Sure, all sorts of symbols abound in our worship, and music and incense can (hopefully) be pleasing to the ear or the nose, but please, let’s stop telling people that that is why we are using them. Our primary purpose should always be the praise and adoration of God. Everything else is just gravy.
If you were to enter almost any Catholic Church (either Roman Catholic of Anglo-Catholic) before the 1960s you would almost certainly have seen the clergy vested in a white linen garment known as an alb. Very often these albs were decorated with an extensive amount of lace. The lace in an alb served two important functions: first on a very practical level, the lace makes the garment lighter and more breathable (and saying mass in several layers of robes in churches before the invention of air-conditioning this was a welcome introduction indeed); second, and far more importantly, lace was symbolic of the amount of effort and care being put into the worship of God.
Before machines could make lace quickly and cheaply, it represented something of a luxury. Lace was expensive and very hard to make. Its intricate patterns were woven by hand and represented countless hours of toil and care. When lace first became available and fashionable, its use was not considered a sign of femininity, but of nobility, so it was quite natural that in seeking to worship the King of Kings, the church would very often employ lace in its linens and vestments to symbolize the supreme transcendence of God.
Of course, lace was not the only sign of nobility used in the worship of God. Chalices were to be ornate and made of the finest metal. Vestments and robes needed to be beautiful and splendid. Churches had altars that were intricately carved and windows that colorfully illustrated the stories of our faith. The worship of God was not something incidental: time, effort and treasure were devoted to make going to church the most awe-inspiring experience that most people ever had.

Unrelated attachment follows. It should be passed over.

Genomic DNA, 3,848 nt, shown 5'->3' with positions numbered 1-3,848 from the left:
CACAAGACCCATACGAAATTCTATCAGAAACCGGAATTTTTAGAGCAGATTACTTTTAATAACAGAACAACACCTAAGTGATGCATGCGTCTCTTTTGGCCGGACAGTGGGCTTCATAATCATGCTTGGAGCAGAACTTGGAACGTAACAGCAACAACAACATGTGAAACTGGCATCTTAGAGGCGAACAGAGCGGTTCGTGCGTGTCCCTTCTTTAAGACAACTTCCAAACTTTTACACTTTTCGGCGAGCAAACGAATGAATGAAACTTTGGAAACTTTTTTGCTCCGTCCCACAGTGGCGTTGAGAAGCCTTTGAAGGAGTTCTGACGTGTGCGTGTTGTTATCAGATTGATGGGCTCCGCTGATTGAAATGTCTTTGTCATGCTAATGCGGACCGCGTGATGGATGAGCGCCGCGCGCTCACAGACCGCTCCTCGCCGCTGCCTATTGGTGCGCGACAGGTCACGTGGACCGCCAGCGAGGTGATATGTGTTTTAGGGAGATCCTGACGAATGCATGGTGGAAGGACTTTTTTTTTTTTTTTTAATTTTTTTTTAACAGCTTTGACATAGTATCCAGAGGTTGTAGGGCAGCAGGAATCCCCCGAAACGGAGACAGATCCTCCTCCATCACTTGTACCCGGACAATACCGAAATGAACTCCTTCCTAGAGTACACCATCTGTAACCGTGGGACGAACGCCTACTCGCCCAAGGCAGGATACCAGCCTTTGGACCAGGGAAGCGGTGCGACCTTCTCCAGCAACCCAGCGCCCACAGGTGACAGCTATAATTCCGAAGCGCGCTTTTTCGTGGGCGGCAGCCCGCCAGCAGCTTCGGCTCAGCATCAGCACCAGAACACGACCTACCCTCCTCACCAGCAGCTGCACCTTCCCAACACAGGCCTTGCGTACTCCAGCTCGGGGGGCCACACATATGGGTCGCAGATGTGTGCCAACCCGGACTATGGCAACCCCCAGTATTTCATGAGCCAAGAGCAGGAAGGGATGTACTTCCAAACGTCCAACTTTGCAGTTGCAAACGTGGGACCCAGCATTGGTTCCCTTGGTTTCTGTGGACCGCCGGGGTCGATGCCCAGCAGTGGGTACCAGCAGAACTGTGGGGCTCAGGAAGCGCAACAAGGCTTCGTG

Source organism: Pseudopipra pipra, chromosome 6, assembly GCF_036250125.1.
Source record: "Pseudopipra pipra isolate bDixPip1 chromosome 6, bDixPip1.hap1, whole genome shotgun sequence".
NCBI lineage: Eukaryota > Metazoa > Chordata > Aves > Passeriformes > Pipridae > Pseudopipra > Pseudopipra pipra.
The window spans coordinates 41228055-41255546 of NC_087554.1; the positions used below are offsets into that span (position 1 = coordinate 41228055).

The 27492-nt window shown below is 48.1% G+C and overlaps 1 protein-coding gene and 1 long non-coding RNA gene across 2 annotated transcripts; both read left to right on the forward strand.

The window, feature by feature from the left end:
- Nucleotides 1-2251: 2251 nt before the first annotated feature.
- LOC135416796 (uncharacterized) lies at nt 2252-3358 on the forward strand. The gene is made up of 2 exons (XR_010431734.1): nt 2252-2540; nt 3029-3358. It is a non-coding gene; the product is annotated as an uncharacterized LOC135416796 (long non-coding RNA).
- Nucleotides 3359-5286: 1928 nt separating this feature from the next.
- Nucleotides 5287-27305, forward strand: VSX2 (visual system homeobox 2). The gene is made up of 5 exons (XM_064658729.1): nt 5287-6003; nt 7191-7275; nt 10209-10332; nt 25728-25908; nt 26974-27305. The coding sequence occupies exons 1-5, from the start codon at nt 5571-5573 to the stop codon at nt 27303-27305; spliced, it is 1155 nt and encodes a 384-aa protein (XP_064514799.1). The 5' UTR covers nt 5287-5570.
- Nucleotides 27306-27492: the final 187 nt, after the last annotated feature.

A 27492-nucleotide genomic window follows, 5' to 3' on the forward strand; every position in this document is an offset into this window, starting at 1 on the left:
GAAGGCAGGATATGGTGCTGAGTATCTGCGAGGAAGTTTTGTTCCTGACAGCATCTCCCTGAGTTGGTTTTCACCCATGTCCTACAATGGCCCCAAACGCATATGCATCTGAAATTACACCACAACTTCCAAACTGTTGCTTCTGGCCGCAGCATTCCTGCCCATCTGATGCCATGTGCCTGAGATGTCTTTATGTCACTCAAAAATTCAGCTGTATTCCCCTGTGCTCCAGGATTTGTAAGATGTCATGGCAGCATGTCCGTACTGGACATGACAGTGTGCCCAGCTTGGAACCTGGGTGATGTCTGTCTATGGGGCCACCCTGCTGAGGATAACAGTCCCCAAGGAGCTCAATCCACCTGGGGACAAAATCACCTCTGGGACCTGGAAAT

How far we have come. This past week I have twice encountered prejudice within the church against priests who still find great value in maintaining and wearing traditional vestments. It has happened plenty of times before, but enough is enough. So here are a few things I want everyone to know about traditional vestments and the priests who wear them:
The next time you see a priest wearing a lace alb consider this: he or she has probably done so as a conscious choice, but it may not be for the reason you think. He might not be trying to make a statement about his stance on some political issue in the church. He might not be trying to dress like a historical figure from ages past. He might not be trying to draw attention to himself by wearing something grand our outlandish. He might, just might, have seen something very beautiful and thought “surely this is worthy of God.”
“Sire, the night is darker now, and the wind blows stronger;
Fails my heart, I know not how; I can go no longer.”
“Mark my footsteps, good my page. Tread thou in them boldly
Thou shalt find the winter’s rage freeze thy blood less coldly.”
In the wonderful Christmas hymn “Good King Wenceslas,” a benevolent king and his young servant set out into a bitter winter’s night to bring some Christmas warmth and food to a poor homeless man. When the servant tells his master that the wind is too strong and he can go no further, he is instructed by the king to follow him closely, in his own footsteps even, and in so doing he will find the strength to go on. As the hymn continues:
“In his master’s steps he trod, where the snow lay dinted;
Heat was in the very sod which the saint had printed.”
Walking in the footsteps of a saint, the young page discovered miraculous warmth which gave him the strength and courage that he needed to perform the task at hand. When I try to think of what it means for me to be an Anglo-Catholic my mind is drawn to the image of the young page following Good King Wenceslas through the snow. In a world that is quite often dismal and bleak, I have frequently found myself, like that page, wondering if I have the wisdom or the fortitude to make it, and equally like that page, I have usually found my direction and my strength by following in the footsteps of saints who have gone before. To be an Anglo-Catholic, for me at least, is to be a Christian who is ever mindful of following closely in the footsteps of those who have already passed this way; it is to find strength, courage, wisdom, and direction by struggling to remain connected to other Christians across time and place. It is this desire to remain connected to other members of the body of Christ that is at the heart of what it means to be a Catholic Christian.